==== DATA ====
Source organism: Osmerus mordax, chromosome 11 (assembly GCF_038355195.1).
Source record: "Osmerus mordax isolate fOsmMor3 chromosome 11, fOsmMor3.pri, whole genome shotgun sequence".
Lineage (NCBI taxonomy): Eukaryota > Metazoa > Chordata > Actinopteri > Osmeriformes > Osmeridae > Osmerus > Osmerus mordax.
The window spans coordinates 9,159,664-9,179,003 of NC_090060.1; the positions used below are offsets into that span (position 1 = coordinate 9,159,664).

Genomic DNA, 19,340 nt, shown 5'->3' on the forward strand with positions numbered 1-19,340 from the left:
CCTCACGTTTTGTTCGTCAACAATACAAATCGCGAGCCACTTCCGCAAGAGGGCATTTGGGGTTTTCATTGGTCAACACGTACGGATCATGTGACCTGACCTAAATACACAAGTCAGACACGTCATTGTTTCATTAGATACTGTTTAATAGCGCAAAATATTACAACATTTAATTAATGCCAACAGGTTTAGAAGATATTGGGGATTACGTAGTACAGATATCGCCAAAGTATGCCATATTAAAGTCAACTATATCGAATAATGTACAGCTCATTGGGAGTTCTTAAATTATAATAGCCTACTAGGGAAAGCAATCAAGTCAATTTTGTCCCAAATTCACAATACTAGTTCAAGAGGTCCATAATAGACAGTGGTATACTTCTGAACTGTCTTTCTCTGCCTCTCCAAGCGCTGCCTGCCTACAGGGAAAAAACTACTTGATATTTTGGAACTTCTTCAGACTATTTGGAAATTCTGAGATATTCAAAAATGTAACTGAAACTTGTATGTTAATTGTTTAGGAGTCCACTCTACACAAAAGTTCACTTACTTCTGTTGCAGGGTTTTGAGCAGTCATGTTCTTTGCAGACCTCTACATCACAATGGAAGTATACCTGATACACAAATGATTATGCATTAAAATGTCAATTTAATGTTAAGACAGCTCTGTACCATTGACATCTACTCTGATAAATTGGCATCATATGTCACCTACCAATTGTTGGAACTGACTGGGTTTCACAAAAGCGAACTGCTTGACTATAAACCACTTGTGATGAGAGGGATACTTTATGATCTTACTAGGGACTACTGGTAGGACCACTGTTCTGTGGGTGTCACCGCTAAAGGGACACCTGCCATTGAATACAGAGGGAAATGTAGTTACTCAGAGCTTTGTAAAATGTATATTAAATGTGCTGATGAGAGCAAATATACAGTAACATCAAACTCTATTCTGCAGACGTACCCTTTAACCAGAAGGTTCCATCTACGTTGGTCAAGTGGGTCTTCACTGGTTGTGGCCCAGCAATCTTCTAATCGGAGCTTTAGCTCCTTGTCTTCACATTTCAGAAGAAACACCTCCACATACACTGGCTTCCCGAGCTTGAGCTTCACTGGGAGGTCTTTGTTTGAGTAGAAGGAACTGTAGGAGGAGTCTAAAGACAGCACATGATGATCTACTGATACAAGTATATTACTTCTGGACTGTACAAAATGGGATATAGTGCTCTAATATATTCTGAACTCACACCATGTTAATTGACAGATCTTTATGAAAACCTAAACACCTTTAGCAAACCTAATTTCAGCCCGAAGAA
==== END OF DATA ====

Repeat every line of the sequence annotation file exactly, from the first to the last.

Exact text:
Source organism: Osmerus mordax, chromosome 11 (assembly GCF_038355195.1).
Source record: "Osmerus mordax isolate fOsmMor3 chromosome 11, fOsmMor3.pri, whole genome shotgun sequence".
Lineage (NCBI taxonomy): Eukaryota > Metazoa > Chordata > Actinopteri > Osmeriformes > Osmeridae > Osmerus > Osmerus mordax.
The window spans coordinates 9,159,664-9,179,003 of NC_090060.1; the positions used below are offsets into that span (position 1 = coordinate 9,159,664).

Genomic DNA, 19,340 nt, shown 5'->3' on the forward strand with positions numbered 1-19,340 from the left:
CCTCACGTTTTGTTCGTCAACAATACAAATCGCGAGCCACTTCCGCAAGAGGGCATTTGGGGTTTTCATTGGTCAACACGTACGGATCATGTGACCTGACCTAAATACACAAGTCAGACACGTCATTGTTTCATTAGATACTGTTTAATAGCGCAAAATATTACAACATTTAATTAATGCCAACAGGTTTAGAAGATATTGGGGATTACGTAGTACAGATATCGCCAAAGTATGCCATATTAAAGTCAACTATATCGAATAATGTACAGCTCATTGGGAGTTCTTAAATTATAATAGCCTACTAGGGAAAGCAATCAAGTCAATTTTGTCCCAAATTCACAATACTAGTTCAAGAGGTCCATAATAGACAGTGGTATACTTCTGAACTGTCTTTCTCTGCCTCTCCAAGCGCTGCCTGCCTACAGGGAAAAAACTACTTGATATTTTGGAACTTCTTCAGACTATTTGGAAATTCTGAGATATTCAAAAATGTAACTGAAACTTGTATGTTAATTGTTTAGGAGTCCACTCTACACAAAAGTTCACTTACTTCTGTTGCAGGGTTTTGAGCAGTCATGTTCTTTGCAGACCTCTACATCACAATGGAAGTATACCTGATACACAAATGATTATGCATTAAAATGTCAATTTAATGTTAAGACAGCTCTGTACCATTGACATCTACTCTGATAAATTGGCATCATATGTCACCTACCAATTGTTGGAACTGACTGGGTTTCACAAAAGCGAACTGCTTGACTATAAACCACTTGTGATGAGAGGGATACTTTATGATCTTACTAGGGACTACTGGTAGGACCACTGTTCTGTGGGTGTCACCGCTAAAGGGACACCTGCCATTGAATACAGAGGGAAATGTAGTTACTCAGAGCTTTGTAAAATGTATATTAAATGTGCTGATGAGAGCAAATATACAGTAACATCAAACTCTATTCTGCAGACGTACCCTTTAACCAGAAGGTTCCATCTACGTTGGTCAAGTGGGTCTTCACTGGTTGTGGCCCAGCAATCTTCTAATCGGAGCTTTAGCTCCTTGTCTTCACATTTCAGAAGAAACACCTCCACATACACTGGCTTCCCGAGCTTGAGCTTCACTGGGAGGTCTTTGTTTGAGTAGAAGGAACTGTAGGAGGAGTCTAAAGACAGCACATGATGATCTACTGATACAAGTATATTACTTCTGGACTGTACAAAATGGGATATAGTGCTCTAATATATTCTGAACTCACACCATGTTAATTGACAGATCTTTATGAAAACCTAAACACCTTTAGCAAACCTAATTTCAGCCCGAAGAA